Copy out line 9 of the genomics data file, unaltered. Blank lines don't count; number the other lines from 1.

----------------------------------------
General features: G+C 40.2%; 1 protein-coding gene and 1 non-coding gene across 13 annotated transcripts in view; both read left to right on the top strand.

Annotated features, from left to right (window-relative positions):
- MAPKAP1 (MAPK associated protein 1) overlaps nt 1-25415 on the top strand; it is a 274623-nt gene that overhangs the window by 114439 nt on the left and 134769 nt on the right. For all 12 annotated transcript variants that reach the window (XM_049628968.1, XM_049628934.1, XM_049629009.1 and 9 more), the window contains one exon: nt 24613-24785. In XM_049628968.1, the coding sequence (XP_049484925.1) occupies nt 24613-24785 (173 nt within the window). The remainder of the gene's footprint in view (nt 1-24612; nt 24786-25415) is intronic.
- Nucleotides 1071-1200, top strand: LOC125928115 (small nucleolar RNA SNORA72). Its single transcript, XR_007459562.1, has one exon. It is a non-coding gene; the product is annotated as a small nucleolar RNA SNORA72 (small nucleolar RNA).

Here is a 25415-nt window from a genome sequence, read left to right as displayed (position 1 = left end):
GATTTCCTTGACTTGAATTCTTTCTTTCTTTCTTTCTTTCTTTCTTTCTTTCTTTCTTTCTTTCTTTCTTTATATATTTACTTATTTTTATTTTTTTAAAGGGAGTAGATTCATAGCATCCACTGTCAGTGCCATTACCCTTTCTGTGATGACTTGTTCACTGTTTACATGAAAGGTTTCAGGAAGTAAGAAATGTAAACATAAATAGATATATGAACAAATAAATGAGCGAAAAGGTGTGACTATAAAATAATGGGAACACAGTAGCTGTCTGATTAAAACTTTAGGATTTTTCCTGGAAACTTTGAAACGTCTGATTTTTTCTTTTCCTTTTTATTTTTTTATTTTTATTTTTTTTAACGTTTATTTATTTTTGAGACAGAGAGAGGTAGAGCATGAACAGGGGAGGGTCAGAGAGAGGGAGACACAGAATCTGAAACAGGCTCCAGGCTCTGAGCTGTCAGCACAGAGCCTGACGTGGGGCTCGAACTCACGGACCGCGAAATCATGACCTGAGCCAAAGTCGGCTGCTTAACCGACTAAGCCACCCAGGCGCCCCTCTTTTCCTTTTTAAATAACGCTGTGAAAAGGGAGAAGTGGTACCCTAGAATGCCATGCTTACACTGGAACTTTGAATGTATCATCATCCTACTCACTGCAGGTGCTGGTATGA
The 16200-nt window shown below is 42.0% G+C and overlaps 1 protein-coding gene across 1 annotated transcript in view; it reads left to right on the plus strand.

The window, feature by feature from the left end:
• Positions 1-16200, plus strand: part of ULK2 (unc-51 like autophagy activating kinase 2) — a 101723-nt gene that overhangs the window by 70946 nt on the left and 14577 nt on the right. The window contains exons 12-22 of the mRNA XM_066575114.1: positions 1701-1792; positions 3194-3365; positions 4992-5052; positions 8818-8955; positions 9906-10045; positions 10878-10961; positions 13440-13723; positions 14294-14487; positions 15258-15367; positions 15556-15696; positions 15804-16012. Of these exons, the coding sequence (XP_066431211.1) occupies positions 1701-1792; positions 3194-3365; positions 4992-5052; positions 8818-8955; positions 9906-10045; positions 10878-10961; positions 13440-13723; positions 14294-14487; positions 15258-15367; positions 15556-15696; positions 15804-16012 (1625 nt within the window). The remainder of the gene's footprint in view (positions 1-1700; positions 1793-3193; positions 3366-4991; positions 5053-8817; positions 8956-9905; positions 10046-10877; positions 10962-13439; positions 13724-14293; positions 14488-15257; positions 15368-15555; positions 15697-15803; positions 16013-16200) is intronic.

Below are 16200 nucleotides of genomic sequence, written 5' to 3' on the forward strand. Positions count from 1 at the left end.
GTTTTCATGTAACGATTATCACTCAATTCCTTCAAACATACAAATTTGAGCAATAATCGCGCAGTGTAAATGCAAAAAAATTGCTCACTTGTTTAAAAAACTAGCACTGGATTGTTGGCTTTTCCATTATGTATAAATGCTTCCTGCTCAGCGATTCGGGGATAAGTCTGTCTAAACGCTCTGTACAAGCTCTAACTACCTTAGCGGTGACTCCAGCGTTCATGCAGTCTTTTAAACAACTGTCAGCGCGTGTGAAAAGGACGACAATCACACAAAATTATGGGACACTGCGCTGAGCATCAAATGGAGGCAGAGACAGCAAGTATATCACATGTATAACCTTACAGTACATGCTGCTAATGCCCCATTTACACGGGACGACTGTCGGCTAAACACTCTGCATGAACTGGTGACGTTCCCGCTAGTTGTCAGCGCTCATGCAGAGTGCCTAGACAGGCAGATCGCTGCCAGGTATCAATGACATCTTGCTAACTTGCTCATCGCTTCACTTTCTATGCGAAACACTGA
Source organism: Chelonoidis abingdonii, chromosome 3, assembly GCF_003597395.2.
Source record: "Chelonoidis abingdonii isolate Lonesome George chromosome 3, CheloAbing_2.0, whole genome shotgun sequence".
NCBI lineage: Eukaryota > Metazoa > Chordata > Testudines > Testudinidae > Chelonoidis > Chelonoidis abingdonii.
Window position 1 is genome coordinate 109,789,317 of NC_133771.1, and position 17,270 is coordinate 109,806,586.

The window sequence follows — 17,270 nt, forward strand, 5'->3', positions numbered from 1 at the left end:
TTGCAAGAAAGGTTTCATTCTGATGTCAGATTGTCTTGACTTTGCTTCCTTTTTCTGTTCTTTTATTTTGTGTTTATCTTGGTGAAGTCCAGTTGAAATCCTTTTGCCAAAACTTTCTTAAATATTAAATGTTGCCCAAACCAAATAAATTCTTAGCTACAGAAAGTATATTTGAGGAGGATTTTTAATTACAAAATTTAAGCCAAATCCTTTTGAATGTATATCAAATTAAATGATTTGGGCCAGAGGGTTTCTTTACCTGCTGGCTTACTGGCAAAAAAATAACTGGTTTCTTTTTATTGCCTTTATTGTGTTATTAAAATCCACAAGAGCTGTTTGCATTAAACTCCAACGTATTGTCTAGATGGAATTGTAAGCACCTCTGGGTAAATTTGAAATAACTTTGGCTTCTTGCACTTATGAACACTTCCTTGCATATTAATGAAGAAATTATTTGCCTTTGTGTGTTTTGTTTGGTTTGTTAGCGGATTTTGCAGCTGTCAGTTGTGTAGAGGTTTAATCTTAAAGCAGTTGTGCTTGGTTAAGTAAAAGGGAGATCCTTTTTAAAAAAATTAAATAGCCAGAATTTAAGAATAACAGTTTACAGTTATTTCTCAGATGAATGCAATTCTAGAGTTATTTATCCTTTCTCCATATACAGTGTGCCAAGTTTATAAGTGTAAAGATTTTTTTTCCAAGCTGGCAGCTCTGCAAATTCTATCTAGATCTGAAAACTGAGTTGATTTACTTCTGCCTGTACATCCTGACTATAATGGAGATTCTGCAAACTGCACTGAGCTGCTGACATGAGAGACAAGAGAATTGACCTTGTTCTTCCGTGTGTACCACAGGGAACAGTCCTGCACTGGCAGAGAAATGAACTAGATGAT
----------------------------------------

• Positions 1-16200, plus strand: part of ULK2 (unc-51 like autophagy activating kinase 2) — a 101723-nt gene that overhangs the window by 70946 nt on the left and 14577 nt on the right. The window contains exons 12-22 of the mRNA XM_066575114.1: positions 1701-1792; positions 3194-3365; positions 4992-5052; positions 8818-8955; positions 9906-10045; positions 10878-10961; positions 13440-13723; positions 14294-14487; positions 15258-15367; positions 15556-15696; positions 15804-16012. Of these exons, the coding sequence (XP_066431211.1) occupies positions 1701-1792; positions 3194-3365; positions 4992-5052; positions 8818-8955; positions 9906-10045; positions 10878-10961; positions 13440-13723; positions 14294-14487; positions 15258-15367; positions 15556-15696; positions 15804-16012 (1625 nt within the window). The remainder of the gene's footprint in view (positions 1-1700; positions 1793-3193; positions 3366-4991; positions 5053-8817; positions 8956-9905; positions 10046-10877; positions 10962-13439; positions 13724-14293; positions 14488-15257; positions 15368-15555; positions 15697-15803; positions 16013-16200) is intronic.